Limerick Township residents vote against earned income tax increase to preserve open space amid influx of development

A field with blue sky in the background and smoke rising from a factory.

The Pottstown VORTAC (PTW) navigational aid system in the farm fields behind Enterprise Dr. (Courtesy of Limerick Open Space Plan)

Limerick Township residents opposed increasing earned income tax to preserve open space, according to Montgomery County’s unofficial election results. The township would have used the money to acquire more open space and historic land and to create more recreational areas, park land, and trails.

Only about 200 more voters opposed the open space tax than supported it —  with 5,077 votes against and 4,854 votes in support.

The ballot question asked if residents wanted an increase of 0.25% to Limerick’s earned income tax for the next 10 years. Residents currently pay 1% EIT to the township and the Spring Ford Area School District. For every $50,000 of taxable income (the median household income is $96,914), according to Limerick, the EIT would have increased by $125.

The open space tax was meant to protect remaining open space from the rapid influx of development in the area that has caused concern among residents. Plans include warehouses on a 116-acre plot of land and more than 450 housing units and a 332-unit apartment complex.

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Township Manager Daniel Kerr said the open space tax plan would have allowed the township to “preserve some properties that could come under development,” and basically, “control development.”

Allie Sasek, 29, of Linfield, supported the tax in hopes that the funds would also be used to preserve old farmland and historic buildings.

“Everyone is so up in arms against new development,” said Sasek, who is the vice president of the Limerick Township Historical Society.

A woman is seen walking on a trail in the woods in fall.
Trail behind the homes of Grandview Drive. (Courtesy of Limerick Open Space Plan)

Sasek said historic farmland and open space is part of the community’s fabric; “And the more and more we build here, we’re losing the sense of … how we understand where we live, and how we connect with one another.”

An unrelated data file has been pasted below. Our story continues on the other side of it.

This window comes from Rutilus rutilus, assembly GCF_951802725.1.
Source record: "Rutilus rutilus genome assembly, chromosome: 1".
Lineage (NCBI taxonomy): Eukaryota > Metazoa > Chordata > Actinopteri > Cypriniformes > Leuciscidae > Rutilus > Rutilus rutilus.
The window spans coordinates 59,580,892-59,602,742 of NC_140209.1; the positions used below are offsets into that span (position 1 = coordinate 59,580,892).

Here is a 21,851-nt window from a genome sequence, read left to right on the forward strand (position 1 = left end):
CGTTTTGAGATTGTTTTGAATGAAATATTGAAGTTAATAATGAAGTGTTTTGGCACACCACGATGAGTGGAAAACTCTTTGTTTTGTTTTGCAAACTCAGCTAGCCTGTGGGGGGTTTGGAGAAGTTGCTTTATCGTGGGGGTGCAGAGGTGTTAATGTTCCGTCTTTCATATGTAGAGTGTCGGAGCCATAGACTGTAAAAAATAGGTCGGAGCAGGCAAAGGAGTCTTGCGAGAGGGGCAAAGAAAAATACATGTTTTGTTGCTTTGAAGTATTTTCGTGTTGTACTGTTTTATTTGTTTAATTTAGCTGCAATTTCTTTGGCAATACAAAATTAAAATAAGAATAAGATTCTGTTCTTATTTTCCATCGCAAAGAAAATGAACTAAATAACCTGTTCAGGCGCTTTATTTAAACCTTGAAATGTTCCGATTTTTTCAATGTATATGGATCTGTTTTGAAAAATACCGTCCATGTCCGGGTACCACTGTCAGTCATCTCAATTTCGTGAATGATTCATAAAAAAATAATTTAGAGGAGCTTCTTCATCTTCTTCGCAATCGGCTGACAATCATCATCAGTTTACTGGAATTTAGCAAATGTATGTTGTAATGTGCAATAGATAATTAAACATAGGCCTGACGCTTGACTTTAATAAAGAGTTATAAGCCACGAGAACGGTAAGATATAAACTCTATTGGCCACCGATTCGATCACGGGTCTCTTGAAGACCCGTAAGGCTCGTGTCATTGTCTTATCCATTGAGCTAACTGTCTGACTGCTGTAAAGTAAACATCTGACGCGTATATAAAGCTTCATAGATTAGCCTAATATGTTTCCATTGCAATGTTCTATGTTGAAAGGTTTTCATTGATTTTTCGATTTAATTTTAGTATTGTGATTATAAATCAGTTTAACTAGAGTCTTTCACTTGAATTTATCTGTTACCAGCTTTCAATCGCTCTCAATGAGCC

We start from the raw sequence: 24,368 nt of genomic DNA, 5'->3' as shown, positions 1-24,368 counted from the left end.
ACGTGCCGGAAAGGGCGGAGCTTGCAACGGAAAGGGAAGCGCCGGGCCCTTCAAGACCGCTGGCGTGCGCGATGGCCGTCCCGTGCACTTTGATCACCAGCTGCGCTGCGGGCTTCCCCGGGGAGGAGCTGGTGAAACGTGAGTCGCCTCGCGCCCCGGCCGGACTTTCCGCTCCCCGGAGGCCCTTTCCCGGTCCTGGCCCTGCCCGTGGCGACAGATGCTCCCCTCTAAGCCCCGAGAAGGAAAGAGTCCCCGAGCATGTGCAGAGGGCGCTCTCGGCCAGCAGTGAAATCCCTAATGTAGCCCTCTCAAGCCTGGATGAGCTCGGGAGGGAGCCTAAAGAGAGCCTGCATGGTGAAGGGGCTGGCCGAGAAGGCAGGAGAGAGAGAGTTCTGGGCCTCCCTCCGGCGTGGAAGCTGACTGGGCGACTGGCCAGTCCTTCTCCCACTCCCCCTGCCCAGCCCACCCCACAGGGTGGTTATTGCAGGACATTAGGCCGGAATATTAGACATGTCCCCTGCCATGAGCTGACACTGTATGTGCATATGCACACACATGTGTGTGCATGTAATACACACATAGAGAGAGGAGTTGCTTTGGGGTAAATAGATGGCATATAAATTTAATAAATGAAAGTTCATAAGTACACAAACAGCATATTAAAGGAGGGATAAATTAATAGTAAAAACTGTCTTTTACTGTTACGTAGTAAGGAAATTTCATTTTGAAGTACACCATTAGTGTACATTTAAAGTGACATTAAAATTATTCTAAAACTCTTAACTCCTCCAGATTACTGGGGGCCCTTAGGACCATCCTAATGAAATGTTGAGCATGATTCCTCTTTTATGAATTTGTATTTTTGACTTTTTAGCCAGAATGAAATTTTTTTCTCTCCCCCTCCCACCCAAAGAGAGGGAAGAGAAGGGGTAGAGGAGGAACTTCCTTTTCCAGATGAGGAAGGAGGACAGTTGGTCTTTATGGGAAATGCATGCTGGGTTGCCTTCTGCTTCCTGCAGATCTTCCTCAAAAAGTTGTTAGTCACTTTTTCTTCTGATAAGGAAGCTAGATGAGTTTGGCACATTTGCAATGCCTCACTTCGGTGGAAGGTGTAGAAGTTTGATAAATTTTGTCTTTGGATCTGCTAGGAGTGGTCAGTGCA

Sasek wants the township to build a community center on some green space.

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“It’d be wonderful to use these spaces for people to come together and actually have a community… like to talk to their neighbors outside of the social media algorithms,” Sasek said.

Kerr said township officials weren’t “surprised or upset” with the election results. Limerick surveyed residents from November 2019 to March 2021 to gather feedback on preserving open space — most had said Limerick needs more public parks, natural areas, and open space, but 48% of respondents said they would support an earned income tax increase to preserve open space, and 20% said they were unsure.

With factors like inflation, Kerr said, “we weren’t sure if the timing was actually right to have it on the ballot. But, once you start it, you got to move it forward.”

Limerick Township Supervisor Linda Irwin said the tax “would have positively impacted Limerick taxpayers from having increased costs for traffic, emergency services, and the potential building of new schools.”

Irwin said residents “deserve responsible development,” and that while many are concerned about the pace of residential housing development, the struggle to afford the cost of living impacted the rejection of the referendum.

Sasek said Limerick residents may not have connected the dots between the tax and preventing development, and the township could have done a better job of informing people before they went to the polls.

Limerick officials will continue to look for other ways to preserve open space, according to Kerr, including through grants or private donations. “It’s not like we’re not going to preserve open space or keep trying,” Kerr said. “We’re just going to have to fund it differently.”

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